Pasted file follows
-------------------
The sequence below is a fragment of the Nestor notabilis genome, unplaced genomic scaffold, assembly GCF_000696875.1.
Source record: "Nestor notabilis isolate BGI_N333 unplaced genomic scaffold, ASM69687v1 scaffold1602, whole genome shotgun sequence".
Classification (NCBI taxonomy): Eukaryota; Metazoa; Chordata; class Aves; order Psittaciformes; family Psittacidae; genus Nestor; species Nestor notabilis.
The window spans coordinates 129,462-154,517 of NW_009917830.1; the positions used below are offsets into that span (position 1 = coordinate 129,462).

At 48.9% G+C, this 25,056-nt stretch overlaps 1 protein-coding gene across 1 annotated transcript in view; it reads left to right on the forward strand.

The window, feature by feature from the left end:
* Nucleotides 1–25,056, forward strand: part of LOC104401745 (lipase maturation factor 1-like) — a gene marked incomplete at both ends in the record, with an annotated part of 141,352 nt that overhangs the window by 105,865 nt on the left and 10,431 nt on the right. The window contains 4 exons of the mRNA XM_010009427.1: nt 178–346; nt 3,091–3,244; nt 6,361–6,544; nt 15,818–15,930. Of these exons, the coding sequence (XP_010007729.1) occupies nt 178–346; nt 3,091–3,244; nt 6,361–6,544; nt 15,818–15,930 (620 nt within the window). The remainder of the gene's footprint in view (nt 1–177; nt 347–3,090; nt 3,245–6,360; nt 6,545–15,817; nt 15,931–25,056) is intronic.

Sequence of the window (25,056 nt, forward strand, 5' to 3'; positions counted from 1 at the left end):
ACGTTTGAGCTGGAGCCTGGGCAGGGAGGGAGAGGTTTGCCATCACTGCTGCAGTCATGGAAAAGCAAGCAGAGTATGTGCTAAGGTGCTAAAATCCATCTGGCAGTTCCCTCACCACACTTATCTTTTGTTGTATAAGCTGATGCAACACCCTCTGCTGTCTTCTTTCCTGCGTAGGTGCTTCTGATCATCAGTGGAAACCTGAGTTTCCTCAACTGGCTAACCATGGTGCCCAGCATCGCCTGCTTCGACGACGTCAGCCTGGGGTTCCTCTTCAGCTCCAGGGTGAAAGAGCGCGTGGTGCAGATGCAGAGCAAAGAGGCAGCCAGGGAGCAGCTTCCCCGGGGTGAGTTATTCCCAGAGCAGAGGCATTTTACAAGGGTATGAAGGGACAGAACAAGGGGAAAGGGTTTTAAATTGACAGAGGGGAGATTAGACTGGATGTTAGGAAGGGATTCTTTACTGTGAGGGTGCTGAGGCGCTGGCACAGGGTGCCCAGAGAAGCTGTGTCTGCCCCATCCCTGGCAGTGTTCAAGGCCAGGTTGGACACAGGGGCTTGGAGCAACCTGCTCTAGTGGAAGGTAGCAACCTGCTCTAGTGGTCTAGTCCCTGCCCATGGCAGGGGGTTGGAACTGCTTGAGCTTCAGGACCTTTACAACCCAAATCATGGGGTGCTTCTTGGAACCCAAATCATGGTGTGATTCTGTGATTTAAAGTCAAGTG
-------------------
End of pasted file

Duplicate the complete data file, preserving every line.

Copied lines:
The sequence below is a fragment of the Nestor notabilis genome, unplaced genomic scaffold, assembly GCF_000696875.1.
Source record: "Nestor notabilis isolate BGI_N333 unplaced genomic scaffold, ASM69687v1 scaffold1602, whole genome shotgun sequence".
Classification (NCBI taxonomy): Eukaryota; Metazoa; Chordata; class Aves; order Psittaciformes; family Psittacidae; genus Nestor; species Nestor notabilis.
The window spans coordinates 129,462-154,517 of NW_009917830.1; the positions used below are offsets into that span (position 1 = coordinate 129,462).

At 48.9% G+C, this 25,056-nt stretch overlaps 1 protein-coding gene across 1 annotated transcript in view; it reads left to right on the forward strand.

The window, feature by feature from the left end:
* Nucleotides 1–25,056, forward strand: part of LOC104401745 (lipase maturation factor 1-like) — a gene marked incomplete at both ends in the record, with an annotated part of 141,352 nt that overhangs the window by 105,865 nt on the left and 10,431 nt on the right. The window contains 4 exons of the mRNA XM_010009427.1: nt 178–346; nt 3,091–3,244; nt 6,361–6,544; nt 15,818–15,930. Of these exons, the coding sequence (XP_010007729.1) occupies nt 178–346; nt 3,091–3,244; nt 6,361–6,544; nt 15,818–15,930 (620 nt within the window). The remainder of the gene's footprint in view (nt 1–177; nt 347–3,090; nt 3,245–6,360; nt 6,545–15,817; nt 15,931–25,056) is intronic.

Sequence of the window (25,056 nt, forward strand, 5' to 3'; positions counted from 1 at the left end):
ACGTTTGAGCTGGAGCCTGGGCAGGGAGGGAGAGGTTTGCCATCACTGCTGCAGTCATGGAAAAGCAAGCAGAGTATGTGCTAAGGTGCTAAAATCCATCTGGCAGTTCCCTCACCACACTTATCTTTTGTTGTATAAGCTGATGCAACACCCTCTGCTGTCTTCTTTCCTGCGTAGGTGCTTCTGATCATCAGTGGAAACCTGAGTTTCCTCAACTGGCTAACCATGGTGCCCAGCATCGCCTGCTTCGACGACGTCAGCCTGGGGTTCCTCTTCAGCTCCAGGGTGAAAGAGCGCGTGGTGCAGATGCAGAGCAAAGAGGCAGCCAGGGAGCAGCTTCCCCGGGGTGAGTTATTCCCAGAGCAGAGGCATTTTACAAGGGTATGAAGGGACAGAACAAGGGGAAAGGGTTTTAAATTGACAGAGGGGAGATTAGACTGGATGTTAGGAAGGGATTCTTTACTGTGAGGGTGCTGAGGCGCTGGCACAGGGTGCCCAGAGAAGCTGTGTCTGCCCCATCCCTGGCAGTGTTCAAGGCCAGGTTGGACACAGGGGCTTGGAGCAACCTGCTCTAGTGGAAGGTAGCAACCTGCTCTAGTGGTCTAGTCCCTGCCCATGGCAGGGGGTTGGAACTGCTTGAGCTTCAGGACCTTTACAACCCAAATCATGGGGTGCTTCTTGGAACCCAAATCATGGTGTGATTCTGTGATTTAAAGTCAAGTG